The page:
SAN FRANCISCO, June 15, 2017 /PRNewswire-USNewswire/ -- Hollywood actor Josh Duhamel is starring in a new WildAid awareness campaign releasing tomorrow on World Sea Turtle Day.
In a series of print, radio and television public service announcements, Duhamel alerts travelers to the impacts of buying souvenirs made from imperiled wildlife species.
"Many of the world's most magnificent animals are being pushed to extinction by the illegal trade in products made from their body parts," Duhamel says in a TV spot while holding a tortoiseshell bracelet made from a sea turtle shell. "If you travel abroad, you may be offered one of these products. They may look nothing like the animal itself, but don't be fooled."
Trade in illicit products made from wildlife threatens many species worldwide. Whether ivory carvings and trinkets, coral jewelry or tortoiseshell accessories, travelers buying these products often unknowingly contribute to the illegal killing of animals.
Although the U.S. is a chief consumer market for illicit wildlife products, a WildAid survey found that four out of five Americans know little or nothing about the illegal trade in this country.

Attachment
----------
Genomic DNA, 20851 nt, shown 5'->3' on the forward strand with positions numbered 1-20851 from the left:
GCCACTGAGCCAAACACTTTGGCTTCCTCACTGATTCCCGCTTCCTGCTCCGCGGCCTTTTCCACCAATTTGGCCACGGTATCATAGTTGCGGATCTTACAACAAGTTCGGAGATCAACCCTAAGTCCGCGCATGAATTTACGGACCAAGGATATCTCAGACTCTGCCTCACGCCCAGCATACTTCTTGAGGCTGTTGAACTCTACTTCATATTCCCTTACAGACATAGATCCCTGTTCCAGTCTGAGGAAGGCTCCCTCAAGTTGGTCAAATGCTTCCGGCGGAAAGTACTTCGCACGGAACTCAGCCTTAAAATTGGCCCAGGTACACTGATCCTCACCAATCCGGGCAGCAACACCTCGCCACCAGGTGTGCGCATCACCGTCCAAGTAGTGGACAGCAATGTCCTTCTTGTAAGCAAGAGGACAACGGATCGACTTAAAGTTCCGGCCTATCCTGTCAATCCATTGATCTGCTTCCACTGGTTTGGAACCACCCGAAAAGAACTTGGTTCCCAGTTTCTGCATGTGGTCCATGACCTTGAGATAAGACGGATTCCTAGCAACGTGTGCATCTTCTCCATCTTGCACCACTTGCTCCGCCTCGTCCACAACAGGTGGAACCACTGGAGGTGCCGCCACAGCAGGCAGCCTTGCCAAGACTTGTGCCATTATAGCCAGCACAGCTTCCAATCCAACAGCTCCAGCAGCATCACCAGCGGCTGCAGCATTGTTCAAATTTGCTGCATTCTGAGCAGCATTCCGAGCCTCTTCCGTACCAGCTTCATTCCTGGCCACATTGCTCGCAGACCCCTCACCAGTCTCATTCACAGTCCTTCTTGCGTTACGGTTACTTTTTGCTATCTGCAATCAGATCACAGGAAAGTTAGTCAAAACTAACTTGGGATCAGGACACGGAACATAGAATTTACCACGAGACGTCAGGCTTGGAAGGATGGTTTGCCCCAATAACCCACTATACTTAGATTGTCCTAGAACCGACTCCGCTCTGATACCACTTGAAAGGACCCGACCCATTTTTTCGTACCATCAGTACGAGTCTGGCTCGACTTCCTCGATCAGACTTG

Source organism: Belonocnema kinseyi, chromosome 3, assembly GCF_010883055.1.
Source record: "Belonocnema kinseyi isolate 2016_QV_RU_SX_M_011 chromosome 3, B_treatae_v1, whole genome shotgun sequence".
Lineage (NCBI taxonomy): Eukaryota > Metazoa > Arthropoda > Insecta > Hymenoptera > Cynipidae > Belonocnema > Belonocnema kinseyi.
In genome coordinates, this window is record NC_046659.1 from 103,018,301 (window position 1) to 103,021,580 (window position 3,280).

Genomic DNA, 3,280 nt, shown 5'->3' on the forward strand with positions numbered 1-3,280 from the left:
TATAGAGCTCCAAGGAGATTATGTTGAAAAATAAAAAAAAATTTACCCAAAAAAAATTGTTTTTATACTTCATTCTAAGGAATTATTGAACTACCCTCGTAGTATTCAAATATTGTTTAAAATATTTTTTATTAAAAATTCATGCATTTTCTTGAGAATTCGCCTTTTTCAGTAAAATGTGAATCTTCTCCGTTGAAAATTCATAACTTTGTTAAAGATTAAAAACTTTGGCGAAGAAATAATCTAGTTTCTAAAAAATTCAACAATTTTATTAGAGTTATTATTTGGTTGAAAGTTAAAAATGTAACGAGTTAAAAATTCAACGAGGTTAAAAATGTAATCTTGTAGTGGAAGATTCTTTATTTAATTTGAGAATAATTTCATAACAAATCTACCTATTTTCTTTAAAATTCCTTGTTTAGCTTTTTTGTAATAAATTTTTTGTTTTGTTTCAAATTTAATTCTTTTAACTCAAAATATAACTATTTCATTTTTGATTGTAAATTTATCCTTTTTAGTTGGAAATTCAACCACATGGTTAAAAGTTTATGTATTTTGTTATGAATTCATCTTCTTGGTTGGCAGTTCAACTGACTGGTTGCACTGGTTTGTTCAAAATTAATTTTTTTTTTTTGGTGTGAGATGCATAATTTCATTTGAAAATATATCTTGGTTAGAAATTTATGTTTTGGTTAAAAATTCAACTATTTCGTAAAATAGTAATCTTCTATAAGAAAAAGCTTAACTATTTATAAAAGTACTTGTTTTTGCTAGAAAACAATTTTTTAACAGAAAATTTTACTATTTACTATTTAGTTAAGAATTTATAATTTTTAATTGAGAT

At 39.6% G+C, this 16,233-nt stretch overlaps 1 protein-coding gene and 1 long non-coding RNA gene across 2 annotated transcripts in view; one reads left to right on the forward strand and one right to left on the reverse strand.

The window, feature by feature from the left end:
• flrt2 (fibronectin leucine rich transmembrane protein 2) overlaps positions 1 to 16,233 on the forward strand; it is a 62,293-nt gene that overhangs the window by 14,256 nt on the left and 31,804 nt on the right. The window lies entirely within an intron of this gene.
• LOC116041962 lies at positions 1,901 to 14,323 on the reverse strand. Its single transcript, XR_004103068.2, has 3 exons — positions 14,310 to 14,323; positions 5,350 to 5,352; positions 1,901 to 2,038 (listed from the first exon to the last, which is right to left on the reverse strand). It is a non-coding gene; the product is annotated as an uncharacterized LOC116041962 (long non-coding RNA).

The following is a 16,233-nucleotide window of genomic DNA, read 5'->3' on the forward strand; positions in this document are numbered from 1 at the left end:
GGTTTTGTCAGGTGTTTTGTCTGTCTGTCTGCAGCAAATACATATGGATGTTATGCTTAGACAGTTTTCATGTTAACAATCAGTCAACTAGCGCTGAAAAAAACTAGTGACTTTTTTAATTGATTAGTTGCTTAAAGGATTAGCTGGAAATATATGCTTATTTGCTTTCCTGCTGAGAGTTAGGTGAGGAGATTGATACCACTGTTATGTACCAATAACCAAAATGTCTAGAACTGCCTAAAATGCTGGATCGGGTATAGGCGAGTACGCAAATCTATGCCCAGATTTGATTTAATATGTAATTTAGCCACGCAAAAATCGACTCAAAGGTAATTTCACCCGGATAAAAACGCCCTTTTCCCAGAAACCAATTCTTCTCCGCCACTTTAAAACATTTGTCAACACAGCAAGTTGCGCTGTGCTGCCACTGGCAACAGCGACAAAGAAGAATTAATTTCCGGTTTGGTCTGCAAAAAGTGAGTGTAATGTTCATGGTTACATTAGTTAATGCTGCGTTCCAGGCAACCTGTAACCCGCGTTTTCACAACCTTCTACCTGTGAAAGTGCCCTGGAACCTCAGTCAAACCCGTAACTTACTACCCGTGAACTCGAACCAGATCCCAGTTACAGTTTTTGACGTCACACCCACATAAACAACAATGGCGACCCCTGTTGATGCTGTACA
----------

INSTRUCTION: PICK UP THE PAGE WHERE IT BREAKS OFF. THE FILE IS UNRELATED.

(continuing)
"We are excited to launch our campaign with Josh Duhamel on World Sea Turtle Day to raise awareness for these and other threatened animals that are loved by so many Americans," said WildAid CEO Peter Knights. "Despite protections for sea turtles, products made from their shells are prevalent on the black market. Greater awareness can help protect them and many more endangered species from wildlife trafficking."
The campaign, a joint effort of WildAid, the U.S. Fish and Wildlife Service, and the U.S. Wildlife Trafficking Alliance, will appear on broadcast television stations nationwide, as well as in major international transit hubs like airports and cruise ship terminals in collaboration with the travel and tourism industries.
"Our message is that the consumer choices we make, both at home and during travels abroad, have impacts on the survival of endangered and threatened wildlife," said U.S. Fish and Wildlife Chief of Law Enforcement William C. Woody. "We are urging Americans to be good stewards of our planet in order to protect imperiled species both great and small."
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